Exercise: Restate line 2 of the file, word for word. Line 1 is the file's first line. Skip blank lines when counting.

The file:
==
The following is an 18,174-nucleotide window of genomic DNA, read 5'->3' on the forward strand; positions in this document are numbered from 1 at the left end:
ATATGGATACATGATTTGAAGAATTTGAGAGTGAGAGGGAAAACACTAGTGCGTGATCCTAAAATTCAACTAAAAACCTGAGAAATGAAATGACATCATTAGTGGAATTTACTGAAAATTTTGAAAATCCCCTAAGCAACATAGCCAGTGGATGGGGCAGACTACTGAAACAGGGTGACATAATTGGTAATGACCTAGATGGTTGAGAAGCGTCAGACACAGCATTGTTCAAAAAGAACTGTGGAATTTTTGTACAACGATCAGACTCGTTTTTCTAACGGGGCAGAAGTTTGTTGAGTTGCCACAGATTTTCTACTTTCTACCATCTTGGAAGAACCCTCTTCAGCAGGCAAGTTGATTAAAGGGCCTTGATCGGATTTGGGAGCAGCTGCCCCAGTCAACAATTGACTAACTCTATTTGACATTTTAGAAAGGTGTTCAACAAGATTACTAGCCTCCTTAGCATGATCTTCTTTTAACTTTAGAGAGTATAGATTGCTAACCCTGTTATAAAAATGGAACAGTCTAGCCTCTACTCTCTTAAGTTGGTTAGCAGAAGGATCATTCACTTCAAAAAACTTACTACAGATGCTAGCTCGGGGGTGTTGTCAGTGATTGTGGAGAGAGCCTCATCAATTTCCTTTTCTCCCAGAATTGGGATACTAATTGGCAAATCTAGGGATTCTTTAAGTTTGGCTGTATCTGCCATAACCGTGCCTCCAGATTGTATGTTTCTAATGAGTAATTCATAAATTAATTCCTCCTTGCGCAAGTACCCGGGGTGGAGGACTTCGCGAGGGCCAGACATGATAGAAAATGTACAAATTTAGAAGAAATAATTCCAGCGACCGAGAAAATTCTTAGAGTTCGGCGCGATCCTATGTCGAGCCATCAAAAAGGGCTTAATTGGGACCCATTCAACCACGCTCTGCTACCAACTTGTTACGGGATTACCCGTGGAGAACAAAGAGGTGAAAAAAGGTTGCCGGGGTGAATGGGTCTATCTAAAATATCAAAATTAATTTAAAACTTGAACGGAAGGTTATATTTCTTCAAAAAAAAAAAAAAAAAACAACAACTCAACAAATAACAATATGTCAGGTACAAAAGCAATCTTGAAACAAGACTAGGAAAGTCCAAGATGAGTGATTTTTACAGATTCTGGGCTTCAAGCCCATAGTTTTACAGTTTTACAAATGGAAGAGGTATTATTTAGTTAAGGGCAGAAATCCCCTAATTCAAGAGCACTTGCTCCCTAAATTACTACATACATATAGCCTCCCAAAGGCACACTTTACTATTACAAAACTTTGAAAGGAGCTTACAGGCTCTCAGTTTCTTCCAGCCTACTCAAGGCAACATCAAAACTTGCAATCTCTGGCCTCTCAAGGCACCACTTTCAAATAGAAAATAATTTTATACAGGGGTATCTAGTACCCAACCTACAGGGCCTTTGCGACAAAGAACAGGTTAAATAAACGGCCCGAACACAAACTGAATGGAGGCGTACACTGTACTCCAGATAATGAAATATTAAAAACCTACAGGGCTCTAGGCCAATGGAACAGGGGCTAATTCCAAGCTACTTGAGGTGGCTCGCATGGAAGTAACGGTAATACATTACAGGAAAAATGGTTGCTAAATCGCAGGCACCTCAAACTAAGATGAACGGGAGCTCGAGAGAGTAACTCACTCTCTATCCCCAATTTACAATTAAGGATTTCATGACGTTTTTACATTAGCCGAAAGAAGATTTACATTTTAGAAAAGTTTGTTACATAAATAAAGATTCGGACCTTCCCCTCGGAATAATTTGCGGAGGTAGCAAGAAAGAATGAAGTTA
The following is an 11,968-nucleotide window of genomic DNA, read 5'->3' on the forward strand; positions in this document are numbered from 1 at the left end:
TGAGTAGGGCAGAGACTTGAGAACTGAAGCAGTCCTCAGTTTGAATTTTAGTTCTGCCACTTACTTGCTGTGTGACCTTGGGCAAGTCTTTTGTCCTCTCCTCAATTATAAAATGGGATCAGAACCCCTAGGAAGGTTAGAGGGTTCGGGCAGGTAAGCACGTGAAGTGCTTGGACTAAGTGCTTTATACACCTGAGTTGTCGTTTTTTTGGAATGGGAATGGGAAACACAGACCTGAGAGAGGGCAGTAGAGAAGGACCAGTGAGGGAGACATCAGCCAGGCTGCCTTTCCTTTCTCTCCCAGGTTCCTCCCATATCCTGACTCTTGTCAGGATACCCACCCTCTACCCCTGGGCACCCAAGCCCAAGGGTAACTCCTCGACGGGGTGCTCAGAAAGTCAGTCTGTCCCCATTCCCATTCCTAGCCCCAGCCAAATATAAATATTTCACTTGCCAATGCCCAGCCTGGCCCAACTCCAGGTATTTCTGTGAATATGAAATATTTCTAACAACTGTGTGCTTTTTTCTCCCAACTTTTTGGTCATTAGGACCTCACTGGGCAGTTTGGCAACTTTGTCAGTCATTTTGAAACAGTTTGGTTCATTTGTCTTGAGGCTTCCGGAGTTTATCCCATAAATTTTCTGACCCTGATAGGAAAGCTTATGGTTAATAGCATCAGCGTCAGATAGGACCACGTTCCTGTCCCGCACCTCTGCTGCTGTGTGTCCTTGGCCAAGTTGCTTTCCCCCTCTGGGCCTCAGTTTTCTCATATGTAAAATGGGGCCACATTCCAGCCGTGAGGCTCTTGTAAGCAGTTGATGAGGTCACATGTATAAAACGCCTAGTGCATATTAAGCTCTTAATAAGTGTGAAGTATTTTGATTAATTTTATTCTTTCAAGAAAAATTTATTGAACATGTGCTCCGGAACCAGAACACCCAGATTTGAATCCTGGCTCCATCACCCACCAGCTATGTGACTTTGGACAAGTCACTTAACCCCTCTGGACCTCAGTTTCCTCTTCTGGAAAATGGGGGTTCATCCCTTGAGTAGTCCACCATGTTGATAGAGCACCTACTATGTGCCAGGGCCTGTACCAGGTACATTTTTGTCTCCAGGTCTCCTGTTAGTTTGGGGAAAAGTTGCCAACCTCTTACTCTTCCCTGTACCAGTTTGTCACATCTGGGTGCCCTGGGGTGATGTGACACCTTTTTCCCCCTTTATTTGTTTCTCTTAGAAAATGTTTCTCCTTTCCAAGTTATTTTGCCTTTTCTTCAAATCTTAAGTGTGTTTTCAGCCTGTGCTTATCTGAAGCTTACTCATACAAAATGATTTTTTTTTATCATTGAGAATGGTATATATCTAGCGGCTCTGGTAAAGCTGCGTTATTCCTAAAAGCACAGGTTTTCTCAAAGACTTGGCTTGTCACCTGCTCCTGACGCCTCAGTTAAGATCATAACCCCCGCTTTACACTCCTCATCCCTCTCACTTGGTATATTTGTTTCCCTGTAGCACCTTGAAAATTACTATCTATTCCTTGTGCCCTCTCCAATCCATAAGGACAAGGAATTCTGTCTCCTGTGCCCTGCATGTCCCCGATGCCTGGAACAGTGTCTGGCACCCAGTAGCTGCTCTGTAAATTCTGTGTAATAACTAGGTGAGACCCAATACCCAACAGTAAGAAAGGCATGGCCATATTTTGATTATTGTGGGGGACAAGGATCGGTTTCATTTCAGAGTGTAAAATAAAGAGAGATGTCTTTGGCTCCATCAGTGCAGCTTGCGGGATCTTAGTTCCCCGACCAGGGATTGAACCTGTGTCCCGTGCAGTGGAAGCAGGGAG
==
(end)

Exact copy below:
ATATGGATACATGATTTGAAGAATTTGAGAGTGAGAGGGAAAACACTAGTGCGTGATCCTAAAATTCAACTAAAAACCTGAGAAATGAAATGACATCATTAGTGGAATTTACTGAAAATTTTGAAAATCCCCTAAGCAACATAGCCAGTGGATGGGGCAGACTACTGAAACAGGGTGACATAATTGGTAATGACCTAGATGGTTGAGAAGCGTCAGACACAGCATTGTTCAAAAAGAACTGTGGAATTTTTGTACAACGATCAGACTCGTTTTTCTAACGGGGCAGAAGTTTGTTGAGTTGCCACAGATTTTCTACTTTCTACCATCTTGGAAGAACCCTCTTCAGCAGGCAAGTTGATTAAAGGGCCTTGATCGGATTTGGGAGCAGCTGCCCCAGTCAACAATTGACTAACTCTATTTGACATTTTAGAAAGGTGTTCAACAAGATTACTAGCCTCCTTAGCATGATCTTCTTTTAACTTTAGAGAGTATAGATTGCTAACCCTGTTATAAAAATGGAACAGTCTAGCCTCTACTCTCTTAAGTTGGTTAGCAGAAGGATCATTCACTTCAAAAAACTTACTACAGATGCTAGCTCGGGGGTGTTGTCAGTGATTGTGGAGAGAGCCTCATCAATTTCCTTTTCTCCCAGAATTGGGATACTAATTGGCAAATCTAGGGATTCTTTAAGTTTGGCTGTATCTGCCATAACCGTGCCTCCAGATTGTATGTTTCTAATGAGTAATTCATAAATTAATTCCTCCTTGCGCAAGTACCCGGGGTGGAGGACTTCGCGAGGGCCAGACATGATAGAAAATGTACAAATTTAGAAGAAATAATTCCAGCGACCGAGAAAATTCTTAGAGTTCGGCGCGATCCTATGTCGAGCCATCAAAAAGGGCTTAATTGGGACCCATTCAACCACGCTCTGCTACCAACTTGTTACGGGATTACCCGTGGAGAACAAAGAGGTGAAAAAAGGTTGCCGGGGTGAATGGGTCTATCTAAAATATCAAAATTAATTTAAAACTTGAACGGAAGGTTATATTTCTTCAAAAAAAAAAAAAAAAAACAACAACTCAACAAATAACAATATGTCAGGTACAAAAGCAATCTTGAAACAAGACTAGGAAAGTCCAAGATGAGTGATTTTTACAGATTCTGGGCTTCAAGCCCATAGTTTTACAGTTTTACAAATGGAAGAGGTATTATTTAGTTAAGGGCAGAAATCCCCTAATTCAAGAGCACTTGCTCCCTAAATTACTACATACATATAGCCTCCCAAAGGCACACTTTACTATTACAAAACTTTGAAAGGAGCTTACAGGCTCTCAGTTTCTTCCAGCCTACTCAAGGCAACATCAAAACTTGCAATCTCTGGCCTCTCAAGGCACCACTTTCAAATAGAAAATAATTTTATACAGGGGTATCTAGTACCCAACCTACAGGGCCTTTGCGACAAAGAACAGGTTAAATAAACGGCCCGAACACAAACTGAATGGAGGCGTACACTGTACTCCAGATAATGAAATATTAAAAACCTACAGGGCTCTAGGCCAATGGAACAGGGGCTAATTCCAAGCTACTTGAGGTGGCTCGCATGGAAGTAACGGTAATACATTACAGGAAAAATGGTTGCTAAATCGCAGGCACCTCAAACTAAGATGAACGGGAGCTCGAGAGAGTAACTCACTCTCTATCCCCAATTTACAATTAAGGATTTCATGACGTTTTTACATTAGCCGAAAGAAGATTTACATTTTAGAAAAGTTTGTTACATAAATAAAGATTCGGACCTTCCCCTCGGAATAATTTGCGGAGGTAGCAAGAAAGAATGAAGTTA